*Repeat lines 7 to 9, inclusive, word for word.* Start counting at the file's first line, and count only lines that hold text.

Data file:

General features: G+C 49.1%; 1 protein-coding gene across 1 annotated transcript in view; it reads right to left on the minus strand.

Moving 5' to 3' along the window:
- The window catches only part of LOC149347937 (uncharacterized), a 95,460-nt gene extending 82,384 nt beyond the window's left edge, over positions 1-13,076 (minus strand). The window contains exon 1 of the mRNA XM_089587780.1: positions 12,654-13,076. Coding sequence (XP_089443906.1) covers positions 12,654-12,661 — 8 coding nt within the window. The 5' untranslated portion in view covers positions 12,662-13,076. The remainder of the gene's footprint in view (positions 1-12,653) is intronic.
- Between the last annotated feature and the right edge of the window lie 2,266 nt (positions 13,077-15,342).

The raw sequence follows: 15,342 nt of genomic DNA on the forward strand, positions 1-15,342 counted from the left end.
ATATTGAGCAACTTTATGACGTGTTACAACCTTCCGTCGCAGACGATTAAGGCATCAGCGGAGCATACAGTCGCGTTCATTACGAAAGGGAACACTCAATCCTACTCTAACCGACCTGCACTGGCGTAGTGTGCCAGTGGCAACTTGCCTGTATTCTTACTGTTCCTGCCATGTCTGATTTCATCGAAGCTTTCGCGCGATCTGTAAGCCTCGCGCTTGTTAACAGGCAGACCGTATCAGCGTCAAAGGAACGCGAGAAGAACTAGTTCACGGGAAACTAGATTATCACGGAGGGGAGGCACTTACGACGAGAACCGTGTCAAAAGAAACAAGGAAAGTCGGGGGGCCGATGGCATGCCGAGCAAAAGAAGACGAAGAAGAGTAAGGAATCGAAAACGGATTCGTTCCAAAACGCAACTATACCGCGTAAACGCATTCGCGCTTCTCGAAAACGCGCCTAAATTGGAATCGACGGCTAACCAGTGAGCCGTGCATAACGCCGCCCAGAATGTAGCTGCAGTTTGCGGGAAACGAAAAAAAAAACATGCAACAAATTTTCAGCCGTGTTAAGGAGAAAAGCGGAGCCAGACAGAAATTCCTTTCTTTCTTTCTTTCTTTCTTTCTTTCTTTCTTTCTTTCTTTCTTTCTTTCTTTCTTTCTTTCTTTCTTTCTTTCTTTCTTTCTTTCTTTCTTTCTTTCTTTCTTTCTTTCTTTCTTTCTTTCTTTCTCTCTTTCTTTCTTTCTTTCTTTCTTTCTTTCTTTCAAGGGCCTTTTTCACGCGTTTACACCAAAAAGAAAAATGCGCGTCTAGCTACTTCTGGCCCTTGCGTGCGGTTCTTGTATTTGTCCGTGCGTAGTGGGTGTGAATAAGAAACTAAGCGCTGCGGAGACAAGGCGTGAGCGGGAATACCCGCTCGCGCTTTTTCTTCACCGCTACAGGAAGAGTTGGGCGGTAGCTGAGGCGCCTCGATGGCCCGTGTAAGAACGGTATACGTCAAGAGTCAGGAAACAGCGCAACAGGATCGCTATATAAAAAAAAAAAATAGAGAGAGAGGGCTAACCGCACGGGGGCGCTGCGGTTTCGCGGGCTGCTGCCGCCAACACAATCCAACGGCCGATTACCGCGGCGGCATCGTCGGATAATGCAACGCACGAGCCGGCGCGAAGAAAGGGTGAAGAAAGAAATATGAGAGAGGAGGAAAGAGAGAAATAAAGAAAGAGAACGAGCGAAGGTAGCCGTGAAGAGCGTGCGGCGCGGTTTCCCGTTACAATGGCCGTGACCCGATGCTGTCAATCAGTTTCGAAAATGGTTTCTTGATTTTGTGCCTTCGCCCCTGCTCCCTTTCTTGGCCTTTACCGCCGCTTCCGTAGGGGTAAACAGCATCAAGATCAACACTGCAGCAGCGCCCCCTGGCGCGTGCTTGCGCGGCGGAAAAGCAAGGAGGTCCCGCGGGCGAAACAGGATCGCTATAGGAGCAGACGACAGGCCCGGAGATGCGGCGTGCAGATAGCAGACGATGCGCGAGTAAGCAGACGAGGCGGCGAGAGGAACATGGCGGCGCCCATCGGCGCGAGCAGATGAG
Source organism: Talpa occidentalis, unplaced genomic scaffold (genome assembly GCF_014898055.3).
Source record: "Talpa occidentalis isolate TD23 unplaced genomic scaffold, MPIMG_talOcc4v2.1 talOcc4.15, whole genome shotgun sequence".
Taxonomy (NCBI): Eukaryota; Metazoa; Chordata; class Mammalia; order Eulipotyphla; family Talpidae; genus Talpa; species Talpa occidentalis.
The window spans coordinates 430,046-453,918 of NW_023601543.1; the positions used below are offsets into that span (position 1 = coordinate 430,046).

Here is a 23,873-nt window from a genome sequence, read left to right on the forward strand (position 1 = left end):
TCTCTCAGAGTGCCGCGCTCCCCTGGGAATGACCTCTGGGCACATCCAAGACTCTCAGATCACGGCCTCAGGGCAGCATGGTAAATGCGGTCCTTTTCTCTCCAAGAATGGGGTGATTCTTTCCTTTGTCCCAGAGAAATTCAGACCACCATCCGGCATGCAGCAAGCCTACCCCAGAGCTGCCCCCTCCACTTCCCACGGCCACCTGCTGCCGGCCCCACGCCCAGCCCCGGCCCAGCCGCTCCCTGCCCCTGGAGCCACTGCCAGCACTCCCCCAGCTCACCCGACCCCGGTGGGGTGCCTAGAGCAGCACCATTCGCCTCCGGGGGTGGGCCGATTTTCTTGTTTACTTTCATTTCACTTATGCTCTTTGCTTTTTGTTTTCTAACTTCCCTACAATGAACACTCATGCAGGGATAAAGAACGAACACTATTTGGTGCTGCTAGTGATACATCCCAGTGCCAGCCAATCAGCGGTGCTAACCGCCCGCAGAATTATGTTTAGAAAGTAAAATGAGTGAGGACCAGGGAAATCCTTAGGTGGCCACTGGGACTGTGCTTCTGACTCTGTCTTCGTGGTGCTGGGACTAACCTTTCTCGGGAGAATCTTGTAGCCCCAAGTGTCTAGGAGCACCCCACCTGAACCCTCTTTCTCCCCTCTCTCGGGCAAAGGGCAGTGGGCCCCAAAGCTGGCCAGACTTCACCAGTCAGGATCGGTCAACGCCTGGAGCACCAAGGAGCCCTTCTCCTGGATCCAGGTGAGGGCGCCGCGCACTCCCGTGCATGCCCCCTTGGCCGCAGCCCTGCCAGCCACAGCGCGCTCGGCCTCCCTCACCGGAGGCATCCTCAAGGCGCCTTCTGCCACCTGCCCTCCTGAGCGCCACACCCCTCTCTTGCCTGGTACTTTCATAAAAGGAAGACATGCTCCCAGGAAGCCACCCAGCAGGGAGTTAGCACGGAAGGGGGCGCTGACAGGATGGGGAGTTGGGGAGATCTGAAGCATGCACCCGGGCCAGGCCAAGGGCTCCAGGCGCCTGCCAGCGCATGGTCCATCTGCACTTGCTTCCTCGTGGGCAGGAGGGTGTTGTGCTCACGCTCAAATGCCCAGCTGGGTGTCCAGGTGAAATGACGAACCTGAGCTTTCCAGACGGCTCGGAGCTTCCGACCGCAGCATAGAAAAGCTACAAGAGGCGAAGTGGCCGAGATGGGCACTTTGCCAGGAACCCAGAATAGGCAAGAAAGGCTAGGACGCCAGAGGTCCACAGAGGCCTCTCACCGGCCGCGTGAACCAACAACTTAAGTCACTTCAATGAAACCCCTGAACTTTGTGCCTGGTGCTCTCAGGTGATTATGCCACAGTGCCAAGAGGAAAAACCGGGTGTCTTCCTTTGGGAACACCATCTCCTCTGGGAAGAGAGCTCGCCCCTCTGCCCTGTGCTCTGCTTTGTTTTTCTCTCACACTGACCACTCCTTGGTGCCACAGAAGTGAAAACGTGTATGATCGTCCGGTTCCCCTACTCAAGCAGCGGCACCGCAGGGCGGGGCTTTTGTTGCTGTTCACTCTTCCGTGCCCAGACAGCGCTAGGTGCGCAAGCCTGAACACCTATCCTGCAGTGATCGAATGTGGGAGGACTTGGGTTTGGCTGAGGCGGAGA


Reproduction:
Source organism: Talpa occidentalis, unplaced genomic scaffold (genome assembly GCF_014898055.3).
Source record: "Talpa occidentalis isolate TD23 unplaced genomic scaffold, MPIMG_talOcc4v2.1 talOcc4.15, whole genome shotgun sequence".
Taxonomy (NCBI): Eukaryota; Metazoa; Chordata; class Mammalia; order Eulipotyphla; family Talpidae; genus Talpa; species Talpa occidentalis.